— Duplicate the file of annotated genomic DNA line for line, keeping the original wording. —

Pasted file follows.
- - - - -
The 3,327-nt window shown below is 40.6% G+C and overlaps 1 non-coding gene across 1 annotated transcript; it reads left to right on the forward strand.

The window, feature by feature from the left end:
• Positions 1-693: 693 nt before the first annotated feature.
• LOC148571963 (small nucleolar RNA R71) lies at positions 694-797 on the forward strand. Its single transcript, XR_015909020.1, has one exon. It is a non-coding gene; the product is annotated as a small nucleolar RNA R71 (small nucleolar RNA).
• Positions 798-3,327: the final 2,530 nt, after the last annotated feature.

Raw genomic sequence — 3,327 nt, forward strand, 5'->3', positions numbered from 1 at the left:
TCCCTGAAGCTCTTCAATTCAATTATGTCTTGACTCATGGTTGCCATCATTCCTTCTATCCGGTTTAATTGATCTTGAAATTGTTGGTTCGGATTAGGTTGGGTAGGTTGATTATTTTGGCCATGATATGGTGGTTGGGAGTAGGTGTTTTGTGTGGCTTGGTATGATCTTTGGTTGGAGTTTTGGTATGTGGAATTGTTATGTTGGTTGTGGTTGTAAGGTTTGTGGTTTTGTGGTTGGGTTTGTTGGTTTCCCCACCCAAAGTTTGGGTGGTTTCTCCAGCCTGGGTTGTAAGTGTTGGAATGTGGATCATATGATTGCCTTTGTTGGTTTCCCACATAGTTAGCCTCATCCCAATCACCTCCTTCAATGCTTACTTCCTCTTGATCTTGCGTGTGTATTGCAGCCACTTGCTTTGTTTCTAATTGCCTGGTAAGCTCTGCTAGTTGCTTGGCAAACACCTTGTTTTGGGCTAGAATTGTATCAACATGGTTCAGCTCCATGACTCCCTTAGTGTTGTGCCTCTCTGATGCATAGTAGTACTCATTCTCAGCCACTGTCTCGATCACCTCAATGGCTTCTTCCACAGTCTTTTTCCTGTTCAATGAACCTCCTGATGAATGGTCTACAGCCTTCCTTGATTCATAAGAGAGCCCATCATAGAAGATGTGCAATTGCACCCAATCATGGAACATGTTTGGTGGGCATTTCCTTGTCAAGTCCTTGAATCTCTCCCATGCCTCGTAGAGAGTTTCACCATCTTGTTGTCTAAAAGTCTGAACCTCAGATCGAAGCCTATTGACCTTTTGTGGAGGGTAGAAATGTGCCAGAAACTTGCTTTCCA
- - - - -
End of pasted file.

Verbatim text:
The 3,327-nt window shown below is 40.6% G+C and overlaps 1 non-coding gene across 1 annotated transcript; it reads left to right on the forward strand.

The window, feature by feature from the left end:
• Positions 1-693: 693 nt before the first annotated feature.
• LOC148571963 (small nucleolar RNA R71) lies at positions 694-797 on the forward strand. Its single transcript, XR_015909020.1, has one exon. It is a non-coding gene; the product is annotated as a small nucleolar RNA R71 (small nucleolar RNA).
• Positions 798-3,327: the final 2,530 nt, after the last annotated feature.

Raw genomic sequence — 3,327 nt, forward strand, 5'->3', positions numbered from 1 at the left:
TCCCTGAAGCTCTTCAATTCAATTATGTCTTGACTCATGGTTGCCATCATTCCTTCTATCCGGTTTAATTGATCTTGAAATTGTTGGTTCGGATTAGGTTGGGTAGGTTGATTATTTTGGCCATGATATGGTGGTTGGGAGTAGGTGTTTTGTGTGGCTTGGTATGATCTTTGGTTGGAGTTTTGGTATGTGGAATTGTTATGTTGGTTGTGGTTGTAAGGTTTGTGGTTTTGTGGTTGGGTTTGTTGGTTTCCCCACCCAAAGTTTGGGTGGTTTCTCCAGCCTGGGTTGTAAGTGTTGGAATGTGGATCATATGATTGCCTTTGTTGGTTTCCCACATAGTTAGCCTCATCCCAATCACCTCCTTCAATGCTTACTTCCTCTTGATCTTGCGTGTGTATTGCAGCCACTTGCTTTGTTTCTAATTGCCTGGTAAGCTCTGCTAGTTGCTTGGCAAACACCTTGTTTTGGGCTAGAATTGTATCAACATGGTTCAGCTCCATGACTCCCTTAGTGTTGTGCCTCTCTGATGCATAGTAGTACTCATTCTCAGCCACTGTCTCGATCACCTCAATGGCTTCTTCCACAGTCTTTTTCCTGTTCAATGAACCTCCTGATGAATGGTCTACAGCCTTCCTTGATTCATAAGAGAGCCCATCATAGAAGATGTGCAATTGCACCCAATCATGGAACATGTTTGGTGGGCATTTCCTTGTCAAGTCCTTGAATCTCTCCCATGCCTCGTAGAGAGTTTCACCATCTTGTTGTCTAAAAGTCTGAACCTCAGATCGAAGCCTATTGACCTTTTGTGGAGGGTAGAAATGTGCCAGAAACTTGCTTTCCA